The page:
Fears about the torsion beam back end lacking dynamism are soon dispelled. In this mid-spec version, the new hardware is a non-issue; over a 570-mile drive that included some of the most demanding roads in Scotland, England and Wales, the new Focus proved to be both refined and agile, handling corners with vim and verve and rough surfaces with assurance. Springs and dampers feel soft in slower turns, but the relationship between them is always collaborative.
The electric power steering is short on feel, but yields immediate and precise responses from the front end, with the rear axle helping out under higher loadings. This Focus can carry speed along a flowing road as well as any of its antecedents.
Refinement is generally good, although our test car had some wind whistle from the top of the driver's door at motorway speeds; the lack of any from the passenger side suggests an ill-fitting seal. The suspension copes well with higher speeds, but even on smooth surfaces there's a very slight busyness to it, a not-quite settling down that is reported by the backside and lower back. Like a dripping tap, it's hard to ignore once noticed, although the independent rear axle might not suffer from it.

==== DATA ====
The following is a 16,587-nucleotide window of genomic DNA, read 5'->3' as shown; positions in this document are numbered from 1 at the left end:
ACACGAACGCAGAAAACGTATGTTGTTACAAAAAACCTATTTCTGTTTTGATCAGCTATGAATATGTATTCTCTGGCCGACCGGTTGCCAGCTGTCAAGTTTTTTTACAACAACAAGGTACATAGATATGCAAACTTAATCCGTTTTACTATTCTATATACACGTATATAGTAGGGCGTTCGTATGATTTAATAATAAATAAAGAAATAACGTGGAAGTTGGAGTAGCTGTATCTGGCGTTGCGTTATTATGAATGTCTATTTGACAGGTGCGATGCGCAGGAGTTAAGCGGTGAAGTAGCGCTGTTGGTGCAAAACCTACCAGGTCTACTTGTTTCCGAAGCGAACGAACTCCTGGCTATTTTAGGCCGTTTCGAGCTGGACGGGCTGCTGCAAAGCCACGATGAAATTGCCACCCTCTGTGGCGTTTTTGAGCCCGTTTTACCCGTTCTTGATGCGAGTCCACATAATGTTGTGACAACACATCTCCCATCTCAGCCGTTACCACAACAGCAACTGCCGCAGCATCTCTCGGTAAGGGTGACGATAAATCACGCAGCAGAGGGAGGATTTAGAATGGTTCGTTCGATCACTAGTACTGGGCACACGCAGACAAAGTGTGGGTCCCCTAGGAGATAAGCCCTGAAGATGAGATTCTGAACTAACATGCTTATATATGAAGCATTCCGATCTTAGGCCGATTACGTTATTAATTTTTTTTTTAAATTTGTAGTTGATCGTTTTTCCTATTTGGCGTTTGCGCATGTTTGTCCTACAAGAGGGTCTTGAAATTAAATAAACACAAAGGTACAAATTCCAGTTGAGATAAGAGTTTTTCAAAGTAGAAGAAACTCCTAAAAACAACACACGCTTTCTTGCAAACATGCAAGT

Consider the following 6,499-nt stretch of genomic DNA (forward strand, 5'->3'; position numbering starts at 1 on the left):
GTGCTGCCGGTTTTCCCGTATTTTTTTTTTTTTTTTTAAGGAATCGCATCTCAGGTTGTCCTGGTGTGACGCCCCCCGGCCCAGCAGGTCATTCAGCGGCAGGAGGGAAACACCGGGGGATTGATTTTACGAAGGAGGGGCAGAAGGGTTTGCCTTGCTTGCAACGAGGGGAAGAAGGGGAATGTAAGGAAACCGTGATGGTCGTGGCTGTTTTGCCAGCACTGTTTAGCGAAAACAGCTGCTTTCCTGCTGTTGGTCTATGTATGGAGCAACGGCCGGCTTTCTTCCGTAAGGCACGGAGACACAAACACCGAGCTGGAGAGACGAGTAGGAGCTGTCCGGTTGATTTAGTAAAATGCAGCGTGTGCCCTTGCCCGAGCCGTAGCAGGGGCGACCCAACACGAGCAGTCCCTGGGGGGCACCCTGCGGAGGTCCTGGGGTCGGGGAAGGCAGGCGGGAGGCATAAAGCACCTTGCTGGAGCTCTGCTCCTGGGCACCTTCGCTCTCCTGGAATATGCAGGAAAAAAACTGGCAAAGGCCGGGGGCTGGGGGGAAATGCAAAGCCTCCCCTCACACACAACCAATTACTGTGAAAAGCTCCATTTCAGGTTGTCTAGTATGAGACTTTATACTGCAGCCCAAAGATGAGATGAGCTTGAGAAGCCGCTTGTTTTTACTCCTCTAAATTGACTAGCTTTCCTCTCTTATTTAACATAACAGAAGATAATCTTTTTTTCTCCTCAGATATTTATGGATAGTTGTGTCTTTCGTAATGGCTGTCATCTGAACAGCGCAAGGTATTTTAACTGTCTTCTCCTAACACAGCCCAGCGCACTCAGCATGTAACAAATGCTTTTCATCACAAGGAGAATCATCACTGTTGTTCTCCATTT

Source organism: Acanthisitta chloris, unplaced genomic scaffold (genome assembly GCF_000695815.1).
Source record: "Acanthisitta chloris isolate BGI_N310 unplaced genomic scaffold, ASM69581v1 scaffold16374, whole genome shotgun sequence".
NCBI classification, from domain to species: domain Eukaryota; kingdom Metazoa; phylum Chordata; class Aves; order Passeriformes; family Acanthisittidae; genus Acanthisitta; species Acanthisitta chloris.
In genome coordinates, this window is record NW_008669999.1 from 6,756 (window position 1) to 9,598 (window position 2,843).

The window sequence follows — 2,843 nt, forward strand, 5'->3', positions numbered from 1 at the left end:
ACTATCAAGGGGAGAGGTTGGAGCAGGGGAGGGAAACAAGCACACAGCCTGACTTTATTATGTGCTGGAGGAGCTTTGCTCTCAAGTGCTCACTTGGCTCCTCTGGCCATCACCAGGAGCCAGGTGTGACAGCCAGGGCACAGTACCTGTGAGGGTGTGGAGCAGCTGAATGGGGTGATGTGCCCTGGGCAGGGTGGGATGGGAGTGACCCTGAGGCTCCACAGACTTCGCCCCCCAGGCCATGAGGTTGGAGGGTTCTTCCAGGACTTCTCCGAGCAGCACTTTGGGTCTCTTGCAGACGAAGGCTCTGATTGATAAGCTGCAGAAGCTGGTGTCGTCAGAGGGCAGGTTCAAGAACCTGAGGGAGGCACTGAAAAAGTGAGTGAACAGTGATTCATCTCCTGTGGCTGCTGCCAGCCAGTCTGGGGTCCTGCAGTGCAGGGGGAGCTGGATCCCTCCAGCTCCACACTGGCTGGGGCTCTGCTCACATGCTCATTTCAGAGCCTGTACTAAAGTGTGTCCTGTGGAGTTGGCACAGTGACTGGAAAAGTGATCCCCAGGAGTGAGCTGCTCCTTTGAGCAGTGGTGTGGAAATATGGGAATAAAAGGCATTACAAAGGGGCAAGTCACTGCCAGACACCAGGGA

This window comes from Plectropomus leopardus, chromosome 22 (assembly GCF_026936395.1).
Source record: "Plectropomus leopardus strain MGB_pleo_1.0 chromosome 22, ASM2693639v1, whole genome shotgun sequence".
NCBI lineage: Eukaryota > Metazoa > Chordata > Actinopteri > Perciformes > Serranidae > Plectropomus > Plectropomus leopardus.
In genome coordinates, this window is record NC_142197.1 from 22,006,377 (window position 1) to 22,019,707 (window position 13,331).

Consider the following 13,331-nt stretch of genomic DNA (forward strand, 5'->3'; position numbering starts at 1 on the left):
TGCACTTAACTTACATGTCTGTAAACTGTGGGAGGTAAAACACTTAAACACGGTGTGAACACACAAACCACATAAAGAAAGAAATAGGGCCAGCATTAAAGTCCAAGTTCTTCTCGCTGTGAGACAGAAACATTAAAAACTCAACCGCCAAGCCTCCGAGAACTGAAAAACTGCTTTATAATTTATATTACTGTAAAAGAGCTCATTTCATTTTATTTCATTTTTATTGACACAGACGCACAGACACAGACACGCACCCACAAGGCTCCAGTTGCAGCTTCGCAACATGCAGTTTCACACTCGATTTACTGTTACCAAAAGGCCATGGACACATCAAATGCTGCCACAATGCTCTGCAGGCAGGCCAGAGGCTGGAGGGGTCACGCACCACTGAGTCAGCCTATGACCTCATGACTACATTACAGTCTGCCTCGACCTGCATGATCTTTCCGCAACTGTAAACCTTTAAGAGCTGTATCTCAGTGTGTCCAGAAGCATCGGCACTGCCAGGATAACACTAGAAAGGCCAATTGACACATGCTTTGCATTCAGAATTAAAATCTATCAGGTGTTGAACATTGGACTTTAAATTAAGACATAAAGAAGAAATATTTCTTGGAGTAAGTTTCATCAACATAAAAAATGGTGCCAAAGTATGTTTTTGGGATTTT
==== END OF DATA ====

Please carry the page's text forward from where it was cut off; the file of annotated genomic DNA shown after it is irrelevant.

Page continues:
The Ecoboost engine remains a characterful powerplant, pulling with a determination that belies its lack of size once on boost and with a pleasing offbeat soundtrack that's evident when worked hard. But it's a slugger rather than a puncher, with the turbo taking time to spool if lots of acceleration is requested at short notice — for instance, to take advantage of an overtaking opportunity.
The shift action for the six-speed manual gearbox seems to have grown slightly longer than that of the last car, and the selector itself doesn't have the same hand-filling mass of the last one, but the 'box itself remains one of the sweetest-shifting in the business. Driven respectfully, it's impressively economical, with fuel economy of the mid-to-high 40s seemingly achievable under everyday use.
Of course, there was never much wrong with the way the last Focus drove, and more effort has been expended to give this one more of an upmarket feel. Hard-feeling plastics in the cabin have been relegated far from where fingers are likely to regularly patrol. The new Sync 3 infotainment system covers all the basics well and is addressed through a crisply rendered 8.0in touchscreen; a mild irritation is that, when a device is connected through Android Auto, it prioritises the phone's navigation system over the car's native set-up; a problem if you're in an area with no signal.
There's impressive space for both front and rear occupants, although during our mammoth drive the front occupants noticed a lack of under-thigh support during longer stints.